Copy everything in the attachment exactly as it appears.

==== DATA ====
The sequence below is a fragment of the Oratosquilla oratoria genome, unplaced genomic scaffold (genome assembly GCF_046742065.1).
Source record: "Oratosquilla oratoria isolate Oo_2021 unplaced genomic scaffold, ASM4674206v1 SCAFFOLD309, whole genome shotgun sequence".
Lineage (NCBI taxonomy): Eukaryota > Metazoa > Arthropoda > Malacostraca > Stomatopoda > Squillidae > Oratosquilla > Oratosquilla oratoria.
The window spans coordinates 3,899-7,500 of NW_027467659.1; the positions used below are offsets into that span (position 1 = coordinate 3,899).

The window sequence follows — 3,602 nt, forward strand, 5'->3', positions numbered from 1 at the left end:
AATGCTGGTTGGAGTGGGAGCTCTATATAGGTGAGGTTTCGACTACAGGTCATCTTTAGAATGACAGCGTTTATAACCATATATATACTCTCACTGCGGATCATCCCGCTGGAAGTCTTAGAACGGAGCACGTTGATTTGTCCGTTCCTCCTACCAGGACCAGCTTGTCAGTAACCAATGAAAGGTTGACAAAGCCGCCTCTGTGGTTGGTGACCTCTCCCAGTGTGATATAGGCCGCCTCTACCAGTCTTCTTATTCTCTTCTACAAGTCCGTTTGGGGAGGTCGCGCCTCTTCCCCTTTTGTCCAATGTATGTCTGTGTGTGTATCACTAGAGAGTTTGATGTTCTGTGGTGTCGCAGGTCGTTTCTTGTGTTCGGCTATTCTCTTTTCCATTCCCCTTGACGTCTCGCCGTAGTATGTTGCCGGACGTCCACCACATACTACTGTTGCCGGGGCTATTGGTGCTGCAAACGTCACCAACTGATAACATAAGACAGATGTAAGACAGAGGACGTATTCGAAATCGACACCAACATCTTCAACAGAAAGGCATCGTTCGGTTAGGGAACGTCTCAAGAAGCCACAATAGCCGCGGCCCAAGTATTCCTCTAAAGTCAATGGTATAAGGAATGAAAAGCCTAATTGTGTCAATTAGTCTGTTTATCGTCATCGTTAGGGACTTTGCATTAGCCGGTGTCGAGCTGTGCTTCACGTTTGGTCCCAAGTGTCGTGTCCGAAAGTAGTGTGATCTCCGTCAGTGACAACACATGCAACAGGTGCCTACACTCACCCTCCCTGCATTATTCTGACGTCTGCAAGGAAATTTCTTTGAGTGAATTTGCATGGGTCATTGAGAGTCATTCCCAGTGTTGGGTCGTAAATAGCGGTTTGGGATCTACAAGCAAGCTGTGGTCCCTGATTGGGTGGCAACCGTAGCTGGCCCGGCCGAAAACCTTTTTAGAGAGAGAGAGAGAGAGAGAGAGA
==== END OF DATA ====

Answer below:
The sequence below is a fragment of the Oratosquilla oratoria genome, unplaced genomic scaffold (genome assembly GCF_046742065.1).
Source record: "Oratosquilla oratoria isolate Oo_2021 unplaced genomic scaffold, ASM4674206v1 SCAFFOLD309, whole genome shotgun sequence".
Lineage (NCBI taxonomy): Eukaryota > Metazoa > Arthropoda > Malacostraca > Stomatopoda > Squillidae > Oratosquilla > Oratosquilla oratoria.
The window spans coordinates 3,899-7,500 of NW_027467659.1; the positions used below are offsets into that span (position 1 = coordinate 3,899).

The window sequence follows — 3,602 nt, forward strand, 5'->3', positions numbered from 1 at the left end:
AATGCTGGTTGGAGTGGGAGCTCTATATAGGTGAGGTTTCGACTACAGGTCATCTTTAGAATGACAGCGTTTATAACCATATATATACTCTCACTGCGGATCATCCCGCTGGAAGTCTTAGAACGGAGCACGTTGATTTGTCCGTTCCTCCTACCAGGACCAGCTTGTCAGTAACCAATGAAAGGTTGACAAAGCCGCCTCTGTGGTTGGTGACCTCTCCCAGTGTGATATAGGCCGCCTCTACCAGTCTTCTTATTCTCTTCTACAAGTCCGTTTGGGGAGGTCGCGCCTCTTCCCCTTTTGTCCAATGTATGTCTGTGTGTGTATCACTAGAGAGTTTGATGTTCTGTGGTGTCGCAGGTCGTTTCTTGTGTTCGGCTATTCTCTTTTCCATTCCCCTTGACGTCTCGCCGTAGTATGTTGCCGGACGTCCACCACATACTACTGTTGCCGGGGCTATTGGTGCTGCAAACGTCACCAACTGATAACATAAGACAGATGTAAGACAGAGGACGTATTCGAAATCGACACCAACATCTTCAACAGAAAGGCATCGTTCGGTTAGGGAACGTCTCAAGAAGCCACAATAGCCGCGGCCCAAGTATTCCTCTAAAGTCAATGGTATAAGGAATGAAAAGCCTAATTGTGTCAATTAGTCTGTTTATCGTCATCGTTAGGGACTTTGCATTAGCCGGTGTCGAGCTGTGCTTCACGTTTGGTCCCAAGTGTCGTGTCCGAAAGTAGTGTGATCTCCGTCAGTGACAACACATGCAACAGGTGCCTACACTCACCCTCCCTGCATTATTCTGACGTCTGCAAGGAAATTTCTTTGAGTGAATTTGCATGGGTCATTGAGAGTCATTCCCAGTGTTGGGTCGTAAATAGCGGTTTGGGATCTACAAGCAAGCTGTGGTCCCTGATTGGGTGGCAACCGTAGCTGGCCCGGCCGAAAACCTTTTTAGAGAGAGAGAGAGAGAGAGAGAGA